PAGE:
Negotiation implies conflict and disagreement. It requires intense interaction among committee members—many of whom are friends and neighbors—that can feel adversarial at times. This made many on the Carbon County committee uneasy. As the group’s facilitator, my role was to steer them toward agreements based on all parties’ interests. I aimed to help each negotiator maximize his or her gains while allowing the other parties to make gains as well.
In June, they settled on 13 different proposals for the four WSAs. Wilderness designation was on the table for each WSA as were other options. To explore areas of agreement, they took straw polls identifying components of each proposal that committee members could support or not. The straw polling revealed that even though some directed management proposals could result in wilderness-like management, the addition of lands to the National Wilderness Preservation System was necessary for some conservation members. To reach consensus, the committee needed to agree where and how much wilderness would be part of the mix of land management designations.
As the spring winds began to dry the Carbon County landscape to its typical brown summer hue, the committee honed management options into about a dozen succinct proposals. In their July meeting, they negotiated trade-offs between WSAs, adjusted boundaries of special management areas, and debated the addition of wilderness areas. The character of the negotiation changed from that of creative cooperation to an arduous search for agreement.
In the end, the committee reached tentative consensus on designation recommendations for three of the four WSAs. They proposed that Encampment River Canyon be designated wilderness minus 3.88 acres surrounding an irrigation point of diversion on Miner Creek. Prospect Mountain WSA would also garner a wilderness designation, and an additional 1,200 acres of BLM land north of the WSA would achieve special management area designation to limit motorized access and energy development. The committee proposed that the Bennett Mountains WSA become a special management area prohibiting energy development but allowing some motorized access. For the Ferris Mountains, the largest of the four WSAs, the committee agreed to disagree. Its status will not change from WSA as a result of this process. In October the committee submitted its recommendations to the Board of County Commissioners for approval. Once approved, the recommendations will eventually make their way to Congress though it remains to be seen whether or how quickly Wyoming’s Congressional delegation can get such a proposal passed.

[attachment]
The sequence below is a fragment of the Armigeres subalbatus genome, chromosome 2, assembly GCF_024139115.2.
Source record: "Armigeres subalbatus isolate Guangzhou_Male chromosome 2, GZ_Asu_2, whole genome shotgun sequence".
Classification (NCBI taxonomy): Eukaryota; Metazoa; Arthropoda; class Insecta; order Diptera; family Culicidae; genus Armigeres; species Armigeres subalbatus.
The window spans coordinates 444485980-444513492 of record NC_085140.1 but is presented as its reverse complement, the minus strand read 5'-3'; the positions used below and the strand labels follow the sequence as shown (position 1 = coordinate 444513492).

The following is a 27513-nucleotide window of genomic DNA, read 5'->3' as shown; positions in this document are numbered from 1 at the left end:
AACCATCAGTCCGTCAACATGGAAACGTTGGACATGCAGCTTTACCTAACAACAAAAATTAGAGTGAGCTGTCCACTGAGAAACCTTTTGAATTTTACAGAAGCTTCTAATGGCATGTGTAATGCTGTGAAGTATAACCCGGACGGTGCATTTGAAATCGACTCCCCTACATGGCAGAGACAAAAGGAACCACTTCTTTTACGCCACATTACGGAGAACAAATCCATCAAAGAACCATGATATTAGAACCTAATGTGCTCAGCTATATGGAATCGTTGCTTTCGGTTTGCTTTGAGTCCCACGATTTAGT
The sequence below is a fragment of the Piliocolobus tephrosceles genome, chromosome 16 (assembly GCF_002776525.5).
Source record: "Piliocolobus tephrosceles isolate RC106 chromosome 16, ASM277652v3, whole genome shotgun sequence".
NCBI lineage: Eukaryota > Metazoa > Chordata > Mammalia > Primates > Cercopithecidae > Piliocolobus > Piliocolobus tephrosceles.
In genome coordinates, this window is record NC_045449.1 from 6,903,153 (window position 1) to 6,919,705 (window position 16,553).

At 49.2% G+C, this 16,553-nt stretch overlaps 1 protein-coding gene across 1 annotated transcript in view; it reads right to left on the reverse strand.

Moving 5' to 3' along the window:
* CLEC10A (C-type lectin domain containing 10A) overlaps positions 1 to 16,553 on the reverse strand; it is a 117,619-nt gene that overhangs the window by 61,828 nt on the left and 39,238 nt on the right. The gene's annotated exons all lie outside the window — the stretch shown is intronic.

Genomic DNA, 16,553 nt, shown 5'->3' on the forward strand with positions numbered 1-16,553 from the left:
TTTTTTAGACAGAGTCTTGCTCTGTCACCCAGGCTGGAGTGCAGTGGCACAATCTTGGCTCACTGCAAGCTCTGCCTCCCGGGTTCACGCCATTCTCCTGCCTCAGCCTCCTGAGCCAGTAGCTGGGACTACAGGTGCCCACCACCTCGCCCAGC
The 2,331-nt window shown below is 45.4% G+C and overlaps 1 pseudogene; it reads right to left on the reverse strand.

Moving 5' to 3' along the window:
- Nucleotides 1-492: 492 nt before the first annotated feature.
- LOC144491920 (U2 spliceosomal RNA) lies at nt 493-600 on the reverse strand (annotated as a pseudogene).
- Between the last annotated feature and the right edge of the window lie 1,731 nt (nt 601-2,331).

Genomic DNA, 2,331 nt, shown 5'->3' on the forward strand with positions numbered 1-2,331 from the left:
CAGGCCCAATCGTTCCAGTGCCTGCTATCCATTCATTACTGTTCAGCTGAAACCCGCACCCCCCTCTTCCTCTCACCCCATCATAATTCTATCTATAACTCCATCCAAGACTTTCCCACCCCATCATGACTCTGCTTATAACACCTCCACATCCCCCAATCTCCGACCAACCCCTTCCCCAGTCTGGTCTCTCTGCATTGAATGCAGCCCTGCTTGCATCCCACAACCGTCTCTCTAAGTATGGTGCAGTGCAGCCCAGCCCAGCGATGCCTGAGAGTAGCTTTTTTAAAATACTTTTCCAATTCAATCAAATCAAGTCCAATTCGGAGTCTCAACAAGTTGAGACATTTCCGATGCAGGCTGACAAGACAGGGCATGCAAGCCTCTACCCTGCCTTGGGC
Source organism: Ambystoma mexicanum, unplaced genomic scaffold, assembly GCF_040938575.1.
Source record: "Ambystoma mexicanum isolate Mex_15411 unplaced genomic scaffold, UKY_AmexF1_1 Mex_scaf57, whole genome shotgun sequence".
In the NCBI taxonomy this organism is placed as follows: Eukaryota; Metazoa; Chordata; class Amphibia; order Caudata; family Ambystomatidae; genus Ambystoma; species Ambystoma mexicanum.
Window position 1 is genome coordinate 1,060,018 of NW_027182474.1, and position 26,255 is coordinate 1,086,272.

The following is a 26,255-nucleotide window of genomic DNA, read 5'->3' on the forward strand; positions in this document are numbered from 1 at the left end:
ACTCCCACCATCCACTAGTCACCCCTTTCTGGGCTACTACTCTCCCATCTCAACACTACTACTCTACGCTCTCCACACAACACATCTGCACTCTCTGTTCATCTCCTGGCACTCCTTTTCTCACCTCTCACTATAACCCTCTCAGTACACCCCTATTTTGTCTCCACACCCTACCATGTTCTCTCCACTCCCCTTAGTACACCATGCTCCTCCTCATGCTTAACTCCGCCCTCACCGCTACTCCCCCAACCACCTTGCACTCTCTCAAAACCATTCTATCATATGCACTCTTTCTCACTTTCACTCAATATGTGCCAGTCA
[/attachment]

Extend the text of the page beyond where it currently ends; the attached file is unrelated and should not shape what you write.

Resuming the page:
The committee was relieved to find that they could actually come to agreement. “I wasn’t sure until the last meeting when people began to compromise and look at the best option for the management of that resource instead of drawing lines in the sand,” Espy said. “I saw people giving and taking. This couldn’t have happened without spending the past year meeting and building faith and trust.”
“It was more difficult than I anticipated and took more time than I thought it would, but it just takes time to do this kind of work,” said Parsons. “I think this is our best shot for getting a locally driven designation for our public lands. We complain about top-down management of public lands and here is our opportunity to work from the local level up. I think we’ve been able to do that.”
Carbon County Wilderness Study Areas
Encampment River Canyon WSA: 4,547 acres
Spanning the Encampment River, this WSA provides superb fishing, hunting, backpacking, horseback riding, and hiking opportunities. It is easily accessed from campgrounds and cabins near Encampment, Wyoming. The popular Encampment River trail follows the canyon upriver through the WSA, leading to the nearby Encampment River Wilderness.
Prospect Mountain WSA: 1,145 acres
Abutting the Platte River Wilderness on the Medicine Bow National Forest, this WSA is forested with lodgepole pine and aspen, offering crucial winter habitat for the Snowy Range elk herd. Outside of hunting, most recreational use is confined to a primitive public road that forms the WSA’s northern boundary and provides boating access to the North Platte River.
Bennett Mountain WSA: 6,003 acres
A high plateau rises above Seminoe Reservoir with numerous tributary draws and steep rocky ledges and walls. Grass and sagebrush grow between pockets of pine, aspen, and willows. Recreation access is limited since private land surrounds the WSA except for a state-owned section near its northeastern boundary. The mountain offers secluded recreation sites, but they are small, and visitors may overlap as they travel between canyons.
Ferris Mountains WSA: 22,245 acres
Undulating bands of light-gray limestone along the mountains’ steep south face resemble the cartoon trail of a hopping kangaroo. Ferris Peak, the highest point in the Great Divide Basin, rises 3,000 feet from the valley floor. Steep slopes, deep canyons, and meadowlands define the mountain range. The rocky cliffs provide excellent nesting habitat for many raptors, particularly prairie falcons and golden eagles. The area also holds habitat for elk, mule deer, and bighorn sheep.
By Steve Smutko
Steve Smutko holds the Spicer Chair for Collaborative Practice at the University of Wyoming Haub School of Environment and Natural Resources and is a public process facilitator in the Ruckelshaus Institute, publisher of this magazine.